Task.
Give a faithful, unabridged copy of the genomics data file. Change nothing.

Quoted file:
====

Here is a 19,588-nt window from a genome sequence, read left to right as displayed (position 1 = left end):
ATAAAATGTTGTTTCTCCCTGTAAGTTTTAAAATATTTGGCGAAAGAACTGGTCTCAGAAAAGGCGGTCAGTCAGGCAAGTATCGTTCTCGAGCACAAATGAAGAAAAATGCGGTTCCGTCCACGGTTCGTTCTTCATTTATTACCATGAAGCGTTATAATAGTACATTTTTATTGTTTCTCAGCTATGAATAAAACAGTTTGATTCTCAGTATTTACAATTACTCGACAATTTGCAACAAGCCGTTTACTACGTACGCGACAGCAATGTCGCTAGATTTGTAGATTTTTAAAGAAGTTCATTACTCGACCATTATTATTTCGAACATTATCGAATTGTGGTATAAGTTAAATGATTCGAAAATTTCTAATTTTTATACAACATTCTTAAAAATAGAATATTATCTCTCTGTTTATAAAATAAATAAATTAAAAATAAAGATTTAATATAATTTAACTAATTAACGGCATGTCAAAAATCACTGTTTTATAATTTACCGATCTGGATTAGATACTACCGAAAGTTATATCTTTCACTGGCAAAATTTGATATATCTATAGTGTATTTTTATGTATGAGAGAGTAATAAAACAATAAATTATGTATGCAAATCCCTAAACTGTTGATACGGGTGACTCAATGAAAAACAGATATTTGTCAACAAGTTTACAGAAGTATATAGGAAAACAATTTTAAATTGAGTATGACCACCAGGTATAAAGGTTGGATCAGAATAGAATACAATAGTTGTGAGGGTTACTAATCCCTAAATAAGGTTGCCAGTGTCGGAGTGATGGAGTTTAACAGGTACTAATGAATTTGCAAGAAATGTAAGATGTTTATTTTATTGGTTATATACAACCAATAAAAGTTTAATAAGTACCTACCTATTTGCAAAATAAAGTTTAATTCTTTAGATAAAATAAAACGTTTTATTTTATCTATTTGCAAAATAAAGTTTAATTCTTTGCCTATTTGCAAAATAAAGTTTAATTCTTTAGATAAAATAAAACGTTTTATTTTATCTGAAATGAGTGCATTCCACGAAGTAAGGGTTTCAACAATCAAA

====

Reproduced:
Here is a 19,588-nt window from a genome sequence, read left to right as displayed (position 1 = left end):
ATAAAATGTTGTTTCTCCCTGTAAGTTTTAAAATATTTGGCGAAAGAACTGGTCTCAGAAAAGGCGGTCAGTCAGGCAAGTATCGTTCTCGAGCACAAATGAAGAAAAATGCGGTTCCGTCCACGGTTCGTTCTTCATTTATTACCATGAAGCGTTATAATAGTACATTTTTATTGTTTCTCAGCTATGAATAAAACAGTTTGATTCTCAGTATTTACAATTACTCGACAATTTGCAACAAGCCGTTTACTACGTACGCGACAGCAATGTCGCTAGATTTGTAGATTTTTAAAGAAGTTCATTACTCGACCATTATTATTTCGAACATTATCGAATTGTGGTATAAGTTAAATGATTCGAAAATTTCTAATTTTTATACAACATTCTTAAAAATAGAATATTATCTCTCTGTTTATAAAATAAATAAATTAAAAATAAAGATTTAATATAATTTAACTAATTAACGGCATGTCAAAAATCACTGTTTTATAATTTACCGATCTGGATTAGATACTACCGAAAGTTATATCTTTCACTGGCAAAATTTGATATATCTATAGTGTATTTTTATGTATGAGAGAGTAATAAAACAATAAATTATGTATGCAAATCCCTAAACTGTTGATACGGGTGACTCAATGAAAAACAGATATTTGTCAACAAGTTTACAGAAGTATATAGGAAAACAATTTTAAATTGAGTATGACCACCAGGTATAAAGGTTGGATCAGAATAGAATACAATAGTTGTGAGGGTTACTAATCCCTAAATAAGGTTGCCAGTGTCGGAGTGATGGAGTTTAACAGGTACTAATGAATTTGCAAGAAATGTAAGATGTTTATTTTATTGGTTATATACAACCAATAAAAGTTTAATAAGTACCTACCTATTTGCAAAATAAAGTTTAATTCTTTAGATAAAATAAAACGTTTTATTTTATCTATTTGCAAAATAAAGTTTAATTCTTTGCCTATTTGCAAAATAAAGTTTAATTCTTTAGATAAAATAAAACGTTTTATTTTATCTGAAATGAGTGCATTCCACGAAGTAAGGGTTTCAACAATCAAA